DAA News Network

Rwanda Health Bill proposes sterilisation and compulsory testing of disabled people

Posted 05/7-09 at 22.42

 

Rwandan Parliament should remove provisions in a draft law that would mandate compulsory HIV testing and require the sterilization of all individuals with learning difficulties.

Human Rights Watch reported that these provisions, in a reproductive health bill in Rwanda, are deeply flawed and violate the government's obligations to uphold and protect human rights.

"Compulsory HIV testing and forced sterilization are counterproductive to the Rwandan government's goal of improved reproductive health," said Joe Amon, health and human rights director at Human Rights Watch. "Provisions in the current bill that increase stigma, rely on coercion, and deny individuals their reproductive rights should be removed."

In this reproductive health bill, drafted by the parliamentary committee whose duties include promoting social welfare, there are three particularly troublesome provisions related to HIV/AIDS testing.

  • First, it provides that all individuals who plan to marry must undergo HIV testing and provide a certificate beforehand.
  • Second, married individuals are required to be tested for HIV/AIDS upon the request of their spouses.
  • Third, if a physician finds it "necessary" for a child or an incapacitated person to be tested for HIV/AIDS, he or she may conduct the test without seeking consent and may show the result to the parent, guardian, or care provider.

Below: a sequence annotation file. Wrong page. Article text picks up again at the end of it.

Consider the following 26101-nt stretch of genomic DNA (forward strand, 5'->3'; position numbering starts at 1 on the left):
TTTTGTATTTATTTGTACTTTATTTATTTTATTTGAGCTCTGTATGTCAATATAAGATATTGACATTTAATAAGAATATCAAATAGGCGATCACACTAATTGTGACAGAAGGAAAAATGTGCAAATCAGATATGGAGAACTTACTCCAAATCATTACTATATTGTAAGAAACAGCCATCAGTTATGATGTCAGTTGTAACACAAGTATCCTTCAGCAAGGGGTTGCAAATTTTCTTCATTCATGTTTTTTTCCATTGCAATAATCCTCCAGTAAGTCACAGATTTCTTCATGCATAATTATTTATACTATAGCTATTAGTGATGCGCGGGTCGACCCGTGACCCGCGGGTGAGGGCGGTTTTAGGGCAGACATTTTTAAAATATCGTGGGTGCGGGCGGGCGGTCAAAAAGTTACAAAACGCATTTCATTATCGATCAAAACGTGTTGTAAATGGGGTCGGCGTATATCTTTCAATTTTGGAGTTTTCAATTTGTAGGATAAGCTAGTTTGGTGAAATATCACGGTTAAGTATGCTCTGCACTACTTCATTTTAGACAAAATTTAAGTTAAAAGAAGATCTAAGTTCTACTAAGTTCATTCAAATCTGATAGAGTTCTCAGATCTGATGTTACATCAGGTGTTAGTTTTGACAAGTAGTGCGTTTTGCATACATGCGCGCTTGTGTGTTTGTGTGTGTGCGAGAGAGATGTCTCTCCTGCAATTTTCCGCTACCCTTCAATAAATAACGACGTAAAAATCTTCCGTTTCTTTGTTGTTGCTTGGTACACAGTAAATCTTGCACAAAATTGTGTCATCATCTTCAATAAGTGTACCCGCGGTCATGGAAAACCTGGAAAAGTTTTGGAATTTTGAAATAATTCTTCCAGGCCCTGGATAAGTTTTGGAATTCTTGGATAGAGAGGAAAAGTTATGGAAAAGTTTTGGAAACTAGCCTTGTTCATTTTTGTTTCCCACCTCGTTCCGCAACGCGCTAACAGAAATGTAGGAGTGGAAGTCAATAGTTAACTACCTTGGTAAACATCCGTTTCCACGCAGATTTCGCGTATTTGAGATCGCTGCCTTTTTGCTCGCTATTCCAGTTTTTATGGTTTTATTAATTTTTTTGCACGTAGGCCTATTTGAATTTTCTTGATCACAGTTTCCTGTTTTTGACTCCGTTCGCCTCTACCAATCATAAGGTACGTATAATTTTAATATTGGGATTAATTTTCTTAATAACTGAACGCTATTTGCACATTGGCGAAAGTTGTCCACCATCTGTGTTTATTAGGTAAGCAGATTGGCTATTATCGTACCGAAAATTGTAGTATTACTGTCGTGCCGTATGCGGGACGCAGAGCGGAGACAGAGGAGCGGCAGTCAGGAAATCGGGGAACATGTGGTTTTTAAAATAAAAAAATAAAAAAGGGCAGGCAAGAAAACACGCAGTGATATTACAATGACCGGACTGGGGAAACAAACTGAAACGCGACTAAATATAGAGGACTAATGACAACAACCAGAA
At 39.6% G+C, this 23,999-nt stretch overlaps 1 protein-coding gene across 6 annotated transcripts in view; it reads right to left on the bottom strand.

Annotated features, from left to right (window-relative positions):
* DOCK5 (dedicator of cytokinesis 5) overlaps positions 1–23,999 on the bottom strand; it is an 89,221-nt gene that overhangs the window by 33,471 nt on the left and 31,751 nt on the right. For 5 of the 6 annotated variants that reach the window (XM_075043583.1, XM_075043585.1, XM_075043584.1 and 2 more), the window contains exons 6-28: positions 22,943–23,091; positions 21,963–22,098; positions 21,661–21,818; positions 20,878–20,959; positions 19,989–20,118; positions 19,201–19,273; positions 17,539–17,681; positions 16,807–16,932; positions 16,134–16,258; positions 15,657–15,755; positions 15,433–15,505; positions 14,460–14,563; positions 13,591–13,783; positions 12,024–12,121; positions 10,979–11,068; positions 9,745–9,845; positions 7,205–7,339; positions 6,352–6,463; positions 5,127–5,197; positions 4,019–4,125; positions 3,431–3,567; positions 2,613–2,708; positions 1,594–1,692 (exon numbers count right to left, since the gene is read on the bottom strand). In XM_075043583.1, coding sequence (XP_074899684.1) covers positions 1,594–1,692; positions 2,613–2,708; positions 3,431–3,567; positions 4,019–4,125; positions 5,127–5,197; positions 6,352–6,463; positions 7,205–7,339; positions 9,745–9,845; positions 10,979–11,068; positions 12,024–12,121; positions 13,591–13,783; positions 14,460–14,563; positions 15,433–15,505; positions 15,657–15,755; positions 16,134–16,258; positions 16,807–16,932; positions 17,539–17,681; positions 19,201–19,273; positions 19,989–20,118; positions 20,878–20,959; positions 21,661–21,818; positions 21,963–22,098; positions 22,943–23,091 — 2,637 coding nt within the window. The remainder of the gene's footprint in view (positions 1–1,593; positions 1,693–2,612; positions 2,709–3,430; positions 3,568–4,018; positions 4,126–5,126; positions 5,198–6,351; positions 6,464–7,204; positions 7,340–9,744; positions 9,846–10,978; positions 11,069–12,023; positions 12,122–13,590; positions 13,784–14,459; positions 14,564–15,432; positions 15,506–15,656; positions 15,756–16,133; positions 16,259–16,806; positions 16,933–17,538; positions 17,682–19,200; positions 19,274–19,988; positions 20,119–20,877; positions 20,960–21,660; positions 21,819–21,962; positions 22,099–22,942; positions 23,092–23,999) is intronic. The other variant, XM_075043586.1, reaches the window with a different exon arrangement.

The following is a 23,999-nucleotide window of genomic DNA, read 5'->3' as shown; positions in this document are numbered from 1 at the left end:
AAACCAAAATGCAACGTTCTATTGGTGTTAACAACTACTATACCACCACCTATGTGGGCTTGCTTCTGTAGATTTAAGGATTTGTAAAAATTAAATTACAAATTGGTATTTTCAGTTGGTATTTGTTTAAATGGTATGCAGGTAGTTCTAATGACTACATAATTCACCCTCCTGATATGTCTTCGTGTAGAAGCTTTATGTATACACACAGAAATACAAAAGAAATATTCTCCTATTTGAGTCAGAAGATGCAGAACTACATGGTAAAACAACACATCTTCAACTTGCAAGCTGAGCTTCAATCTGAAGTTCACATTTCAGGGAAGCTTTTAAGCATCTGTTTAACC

Mandatory HIV testing and disclosure have been condemned by the Joint United Nations Programme on HIV/AIDS, the World Health Organization, and the UN's Office of the High Commissioner of Human Rights as violations of the right to privacy and counterproductive to effective HIV/AIDS control.

Mandatory testing and compulsory disclosure can put women at increased risk of abuse and undermine public trust in the health care system.

Rwandan Government will be obliged under the proposed Bill "to suspend fertility for mentally handicapped people." Systematic, forced sterilization has been recognized as a crime against humanity by the Rome Statute of the International Criminal Court

In May 2008, Rwanda ratified the Convention on the Rights of Persons with Disabilities. These laws on sterilization, including for disabled people, must respect both a person's right to bodily integrity and informed consent to medical procedures

Source:  Human Rights Watch

 

 

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